Translation:The woman is eating an apple because she loves fruit.
As I understand it....
After 'omdat' , you give the REASON for what you said in the main clause.
Ik leer het Nederlands omdat mijn boot in Brouwershaven ligt
After 'want' you explain WHY you said what you said in the main clause.
Ik hou van Brouwershaven want mijn boot ligt daar
Most of the time it's possible to use either 'want' and 'omdat'.
Ik ga thuis, omdat ik moe ben
Ik ga thuis want ik ben moe
In the first example, I am telling you WHY I am going home . In the second example, I am telling you why I have SAID that I am going home.
Or that's how I worked it out with my ever patient Dutch pen friend
The explanation is correct. One little thing about your example: 'I go home' can not be translated as 'ik ga thuis'. 'Thuis' is an adverb that denotes a location, whereas 'I go home' implies a movement:
- 'I go home': 'ik ga naar huis' (literally: 'I go to home').
- 'I am home': 'ik ben thuis'
My understanding, having read this, some other pages, and having thought about the difference between "because" and "since" in English, is:
"A" omdat "B": When you are explaining that A is because of B.
"A" want "B": When you are explaining that B is because of A
Does that sound right? I think I can arrive at your example that way too.
The order of A and B in the effect-reason/cause sequence remains the same, independently of whether you use want or omdat.
After reading about it, this is what I got:
• Want: A want B
√ Coordinating conjunction> SVO word order
√ Cannot be placed at the beginning of sentences.
√ Perceived, subjective reason for something we say.
√ There's an element of interpretation, no necessity is implied.
√ 'A' is the result/conclusion, B is the evidence on which you're based to say 'A'. B doesn't cause A.
√ Some people might argue it could be translated as for (as old fashioned as it sounds).
Ik blijf thuis want mijn moeder is ziek.
Here it's implied that I prefer to stay home since she's sick (but perhaps someone else could stay and take care of her, it's just I'd rather do it myself - it's not necessary, there are other alternatives).
Het zal wel regenen, want de lucht is erg donker.
(It is going to rain, for the sky is quite dark). The dark sky is not what will cause the rain, but just what we are observing that makes us think it'll rain.
• Omdat: A omdat B
√ Subordinating conjunction> SOV word order.
√ Can be placed at the beginning of a sentence.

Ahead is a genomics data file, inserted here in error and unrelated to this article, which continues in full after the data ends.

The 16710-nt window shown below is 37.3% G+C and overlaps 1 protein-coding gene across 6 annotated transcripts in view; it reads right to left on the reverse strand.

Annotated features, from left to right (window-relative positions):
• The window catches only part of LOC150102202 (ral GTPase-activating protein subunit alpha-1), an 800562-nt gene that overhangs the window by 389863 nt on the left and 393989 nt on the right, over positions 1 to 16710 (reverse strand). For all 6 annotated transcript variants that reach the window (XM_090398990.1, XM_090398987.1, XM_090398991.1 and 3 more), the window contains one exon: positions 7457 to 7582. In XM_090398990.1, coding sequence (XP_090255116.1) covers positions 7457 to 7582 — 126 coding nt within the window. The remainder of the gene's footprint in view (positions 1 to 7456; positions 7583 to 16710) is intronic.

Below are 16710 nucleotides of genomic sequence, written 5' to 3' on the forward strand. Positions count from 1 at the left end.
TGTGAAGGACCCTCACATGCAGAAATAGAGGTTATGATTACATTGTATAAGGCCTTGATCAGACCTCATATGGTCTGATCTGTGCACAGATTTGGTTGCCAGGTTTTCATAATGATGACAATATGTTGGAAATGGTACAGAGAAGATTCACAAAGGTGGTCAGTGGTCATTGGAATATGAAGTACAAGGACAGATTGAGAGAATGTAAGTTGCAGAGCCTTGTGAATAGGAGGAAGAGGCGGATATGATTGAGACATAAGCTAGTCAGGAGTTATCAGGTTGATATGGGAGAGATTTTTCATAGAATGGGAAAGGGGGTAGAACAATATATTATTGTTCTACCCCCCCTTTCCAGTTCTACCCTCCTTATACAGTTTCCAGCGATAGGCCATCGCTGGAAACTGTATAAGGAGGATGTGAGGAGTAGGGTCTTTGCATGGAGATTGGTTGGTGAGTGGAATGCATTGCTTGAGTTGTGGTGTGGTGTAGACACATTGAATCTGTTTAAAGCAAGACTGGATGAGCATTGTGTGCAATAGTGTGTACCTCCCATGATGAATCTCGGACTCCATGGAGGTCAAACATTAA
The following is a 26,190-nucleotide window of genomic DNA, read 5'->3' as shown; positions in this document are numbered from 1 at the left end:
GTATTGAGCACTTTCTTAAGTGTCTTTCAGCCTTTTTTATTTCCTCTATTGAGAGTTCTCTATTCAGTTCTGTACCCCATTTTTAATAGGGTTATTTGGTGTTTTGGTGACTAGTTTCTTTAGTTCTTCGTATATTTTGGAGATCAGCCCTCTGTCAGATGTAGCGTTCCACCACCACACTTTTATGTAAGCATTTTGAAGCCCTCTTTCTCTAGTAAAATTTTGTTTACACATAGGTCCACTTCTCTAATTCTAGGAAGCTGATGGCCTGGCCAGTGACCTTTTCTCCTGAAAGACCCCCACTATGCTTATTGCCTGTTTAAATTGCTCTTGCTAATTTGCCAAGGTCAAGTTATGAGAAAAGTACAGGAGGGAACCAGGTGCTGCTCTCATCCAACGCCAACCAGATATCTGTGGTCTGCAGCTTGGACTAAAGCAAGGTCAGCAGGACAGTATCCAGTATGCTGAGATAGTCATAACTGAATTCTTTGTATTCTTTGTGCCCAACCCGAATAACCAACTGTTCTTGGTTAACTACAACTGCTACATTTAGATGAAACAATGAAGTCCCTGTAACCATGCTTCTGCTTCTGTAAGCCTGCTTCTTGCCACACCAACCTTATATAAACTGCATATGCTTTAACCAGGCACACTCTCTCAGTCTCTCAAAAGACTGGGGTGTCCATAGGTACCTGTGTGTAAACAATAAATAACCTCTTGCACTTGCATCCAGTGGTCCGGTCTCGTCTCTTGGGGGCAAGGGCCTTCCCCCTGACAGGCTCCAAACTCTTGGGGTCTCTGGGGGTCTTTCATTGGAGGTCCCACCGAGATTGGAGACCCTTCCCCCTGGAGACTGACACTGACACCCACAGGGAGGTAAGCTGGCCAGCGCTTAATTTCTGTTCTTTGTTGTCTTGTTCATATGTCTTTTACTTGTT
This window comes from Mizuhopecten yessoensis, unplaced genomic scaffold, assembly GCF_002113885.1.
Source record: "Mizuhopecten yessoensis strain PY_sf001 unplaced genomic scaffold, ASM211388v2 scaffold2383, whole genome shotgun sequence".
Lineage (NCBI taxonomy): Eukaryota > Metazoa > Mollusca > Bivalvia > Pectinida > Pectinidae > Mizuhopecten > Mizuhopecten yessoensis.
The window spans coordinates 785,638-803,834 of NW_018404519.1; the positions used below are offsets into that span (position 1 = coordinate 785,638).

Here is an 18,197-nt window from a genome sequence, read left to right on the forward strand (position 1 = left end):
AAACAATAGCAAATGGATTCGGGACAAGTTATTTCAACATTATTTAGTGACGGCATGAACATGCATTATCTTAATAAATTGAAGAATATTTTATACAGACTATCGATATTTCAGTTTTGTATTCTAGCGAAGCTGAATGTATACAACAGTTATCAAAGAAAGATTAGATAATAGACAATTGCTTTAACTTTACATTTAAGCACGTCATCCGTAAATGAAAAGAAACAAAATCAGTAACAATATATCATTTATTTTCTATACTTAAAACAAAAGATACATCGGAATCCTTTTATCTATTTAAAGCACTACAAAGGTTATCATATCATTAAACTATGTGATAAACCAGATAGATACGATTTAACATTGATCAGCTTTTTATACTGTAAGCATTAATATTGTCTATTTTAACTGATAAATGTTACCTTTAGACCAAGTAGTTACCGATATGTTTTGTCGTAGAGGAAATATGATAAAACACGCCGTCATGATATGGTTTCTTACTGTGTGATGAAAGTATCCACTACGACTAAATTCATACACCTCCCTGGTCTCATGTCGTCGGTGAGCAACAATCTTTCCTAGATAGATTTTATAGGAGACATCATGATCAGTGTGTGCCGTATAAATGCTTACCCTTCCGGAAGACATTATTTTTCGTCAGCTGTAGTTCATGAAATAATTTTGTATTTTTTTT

√ External, objective reason for an action/state of affairs.
√ There's a causal relationship (cause-effect relationship), and thus an element of necessity is implied.
√ 'A' is the effect, 'B' is the cause that originates 'A'.
√Some people argue that for is not a possible translation here.
Ik blijf thuis omdat mijn moeder ziek is.
Here it's implied that it is necessary for me to stay home and take care of my mother (perhaps there's no one else to do so).
Ze is gestorven omdat ze in een ontploffing was.
Here it's implied that the explosion was the cause of her death.
Anyway, according to my partner (native Dutch speaker), want and omdat are always interchangeable except for certain grammatical contexts (presence/absence of SOV word order and sentence initial position/lack thereof).
I typed, "The woman eats an apple, because she like fruit", and I got it wrong. I know I made a typo by typing "like" instead of "likes", but when I hover over "houdt van", one of the translations is "likes", so I should've at least gotten the "You made a typo" thing instead of "You used the wrong word". The list of correct translations also didn't include "The woman eats/is eating an apple because she likes fruit"; it was just "loves fruit". I'm guessing that's a mistake, so I reported it.
Duo is not forgiving when it could either be a typo or a wrong word / wrong word tense. Duo is forgiving if there's no likely other word it could be. Maan for man--not OK. One is moon, one is man. Ditto like for likes, or vice versa; it can be a grammar mistake or a typo, duo doesn't read minds. In contrast, Alstubliefft for alstublieft = "typo."
'Want' is a coordinating conjunction, so 'zij houdt van fruit' is another main clause and therefore there's no inversion. If a subordinating conjunction had been used, there would have been inversion.
- "De vrouw eet een appel, want zij houdt van fruit." (coordinating)
- "De vrouw eet een appel, omdat zij van fruit houdt." (subordinating)
There shouldn't be a comma.
The Dutch use commas less than commas are used in English.
Mostly they are used when it is necessary to indicate that two verbs that follow each other are nevertheless in different clauses - as they do when a subclause comes first in the sentence, so requiring the verb in the main clause to invert.
Toen ik in Zeeland was, zeilde ik op het Grevelingenmeer
Regarding the use / non-use of commas in co-ordinate / subordinate clause pairs, I find it interesting that (as I see it) usage is reversed as between Dutch and English!
- Ze eet een appel want zij houdt van fruit = She eats an apple, because she loves fruit
- Ze eet een appel, omdat zij van fruit houdt = She eats an apple because she loves fruit
Ze and je are pronounced with a schwa. I don't know what your native language is, but I hope my comparisons will help you. The sound of the -e in ze and je sounds like the -e in the or in differ.
The pronunciation of ij tends to present some regional variations: some speakers pronounce it wuite close to the English word eye, while others say it like the -ay in May. I'm mostly exposed to Flemish, and they tend to pronounce it in the second way I've described (at least, the speakers I've heard -check Martine Tanghe from the VRT nieuws, for instance).
Thus, compared to English:
Want (coordinating conjunction, cannot be placed at the beginning of sentences, doesn't alter word order)= because
Vanwege (preposition)= due to, on account of, owing to, because of